“Government and governors have come to the conclusion that even though we have not done a lot of good things in our lifetime, as far as I’m concerned, they have decided that they will put those past mistakes in the past and give us that second chance,” she said. “That’s all any person that’s an ex-felon can hope for, that second chance. Me getting my rights back is that second chance.”...
Voting rights became an important issue in the race after Northam’s Republican opponent, Ed Gillespie, used highly misleading television advertisements to criticize the policy of restoring voting rights to former felons. Gillespie also personally oversaw the Republican effort to win state legislators and draw electoral boundaries to the party’s advantage in 2010. The high stakes attracted attention from voting groups like Let America Vote and Holder’s National Democratic Redistricting Committee.
“Ralph Northam’s win tonight is a victory for every Virginian, a victory for the Democratic movement resisting President Trump’s disastrous administration and a victory for the protection of voting rights everywhere,” Jason Kander, the former Missouri secretary of state and president of Let America Vote, said in a statement. “Ralph made his defense of voting rights a campaign priority,” Kander said. “Virginians took notice, which is why they came from all over the commonwealth to join Let America Vote and many other groups to get out the vote.”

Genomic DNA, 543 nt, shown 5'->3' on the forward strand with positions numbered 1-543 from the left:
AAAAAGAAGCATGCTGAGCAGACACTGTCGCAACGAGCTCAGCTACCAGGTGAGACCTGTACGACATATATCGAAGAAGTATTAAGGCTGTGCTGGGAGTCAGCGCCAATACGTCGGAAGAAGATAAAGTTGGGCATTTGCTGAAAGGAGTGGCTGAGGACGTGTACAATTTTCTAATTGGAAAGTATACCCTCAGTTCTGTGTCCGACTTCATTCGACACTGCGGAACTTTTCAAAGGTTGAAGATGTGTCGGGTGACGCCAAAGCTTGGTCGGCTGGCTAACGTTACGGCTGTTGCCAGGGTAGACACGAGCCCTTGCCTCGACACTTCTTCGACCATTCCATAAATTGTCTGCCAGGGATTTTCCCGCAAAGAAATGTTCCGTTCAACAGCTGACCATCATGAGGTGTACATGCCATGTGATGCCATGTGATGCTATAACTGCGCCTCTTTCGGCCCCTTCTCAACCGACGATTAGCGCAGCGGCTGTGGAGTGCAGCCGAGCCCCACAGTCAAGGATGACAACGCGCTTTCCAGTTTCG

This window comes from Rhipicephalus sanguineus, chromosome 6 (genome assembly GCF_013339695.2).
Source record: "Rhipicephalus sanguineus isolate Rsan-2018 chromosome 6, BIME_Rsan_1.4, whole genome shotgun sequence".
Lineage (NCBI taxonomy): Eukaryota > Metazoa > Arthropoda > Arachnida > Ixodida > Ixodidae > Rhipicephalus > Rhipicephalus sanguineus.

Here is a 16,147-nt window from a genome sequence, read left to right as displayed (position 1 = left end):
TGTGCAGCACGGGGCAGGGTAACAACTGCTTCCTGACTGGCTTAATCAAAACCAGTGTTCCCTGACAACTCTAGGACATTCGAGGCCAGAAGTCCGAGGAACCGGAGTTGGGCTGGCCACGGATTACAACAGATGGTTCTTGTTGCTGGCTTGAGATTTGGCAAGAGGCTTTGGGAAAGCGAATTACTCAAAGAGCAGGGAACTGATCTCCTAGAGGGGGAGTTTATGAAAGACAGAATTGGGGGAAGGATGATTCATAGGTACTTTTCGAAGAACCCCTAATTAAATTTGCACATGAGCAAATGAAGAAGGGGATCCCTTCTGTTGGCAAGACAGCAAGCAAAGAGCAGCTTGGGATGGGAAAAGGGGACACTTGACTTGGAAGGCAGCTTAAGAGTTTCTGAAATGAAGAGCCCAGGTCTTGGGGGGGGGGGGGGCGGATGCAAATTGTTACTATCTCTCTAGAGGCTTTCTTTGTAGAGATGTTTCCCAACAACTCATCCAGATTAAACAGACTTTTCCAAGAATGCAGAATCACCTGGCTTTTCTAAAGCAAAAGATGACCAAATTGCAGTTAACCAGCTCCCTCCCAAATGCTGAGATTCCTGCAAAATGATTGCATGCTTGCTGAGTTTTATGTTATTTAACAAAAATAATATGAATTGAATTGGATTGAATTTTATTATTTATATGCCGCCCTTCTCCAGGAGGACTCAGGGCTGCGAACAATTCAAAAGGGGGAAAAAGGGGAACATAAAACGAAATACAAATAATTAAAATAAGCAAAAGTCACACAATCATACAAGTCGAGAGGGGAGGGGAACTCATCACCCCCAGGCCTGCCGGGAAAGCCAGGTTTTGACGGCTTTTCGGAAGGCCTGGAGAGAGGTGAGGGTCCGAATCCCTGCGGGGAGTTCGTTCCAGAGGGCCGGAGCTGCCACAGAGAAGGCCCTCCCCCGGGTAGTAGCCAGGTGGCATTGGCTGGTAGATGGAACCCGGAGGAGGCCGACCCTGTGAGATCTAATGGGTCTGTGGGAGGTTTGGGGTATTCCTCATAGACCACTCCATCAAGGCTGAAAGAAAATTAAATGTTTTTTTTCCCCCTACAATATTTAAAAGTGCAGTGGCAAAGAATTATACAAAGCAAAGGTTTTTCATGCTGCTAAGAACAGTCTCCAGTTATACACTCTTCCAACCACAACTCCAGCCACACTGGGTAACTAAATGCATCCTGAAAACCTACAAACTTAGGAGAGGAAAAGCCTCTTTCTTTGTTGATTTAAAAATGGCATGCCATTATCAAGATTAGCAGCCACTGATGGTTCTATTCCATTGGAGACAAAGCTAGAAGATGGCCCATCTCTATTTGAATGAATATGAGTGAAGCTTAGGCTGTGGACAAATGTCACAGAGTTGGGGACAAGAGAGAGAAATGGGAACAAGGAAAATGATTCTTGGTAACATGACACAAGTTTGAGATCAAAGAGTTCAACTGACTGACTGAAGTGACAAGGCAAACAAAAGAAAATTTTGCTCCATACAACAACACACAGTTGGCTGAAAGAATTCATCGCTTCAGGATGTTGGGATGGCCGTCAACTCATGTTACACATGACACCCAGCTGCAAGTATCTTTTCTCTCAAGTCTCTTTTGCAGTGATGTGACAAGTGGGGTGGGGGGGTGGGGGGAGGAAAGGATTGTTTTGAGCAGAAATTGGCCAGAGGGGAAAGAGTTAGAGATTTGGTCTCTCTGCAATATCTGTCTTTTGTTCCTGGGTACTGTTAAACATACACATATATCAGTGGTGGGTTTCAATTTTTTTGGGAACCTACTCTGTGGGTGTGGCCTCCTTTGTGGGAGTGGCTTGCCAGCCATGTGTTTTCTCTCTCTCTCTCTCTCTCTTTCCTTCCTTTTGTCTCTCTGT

Though I am not aware of any exit polling that suggests that Northam swayed a large number of voters with his advocacy for voting rights, I suspect that Gilllespie's attack on restoring voting rights to former felons would have been given too much credit if he had secured a come-from-behind win. More generally, in a nation that rightly takes pride in democratic governance, I am ever hopeful that advocacy for expanding the franchise can and will generally prevail over advocacy for restricting the franchise.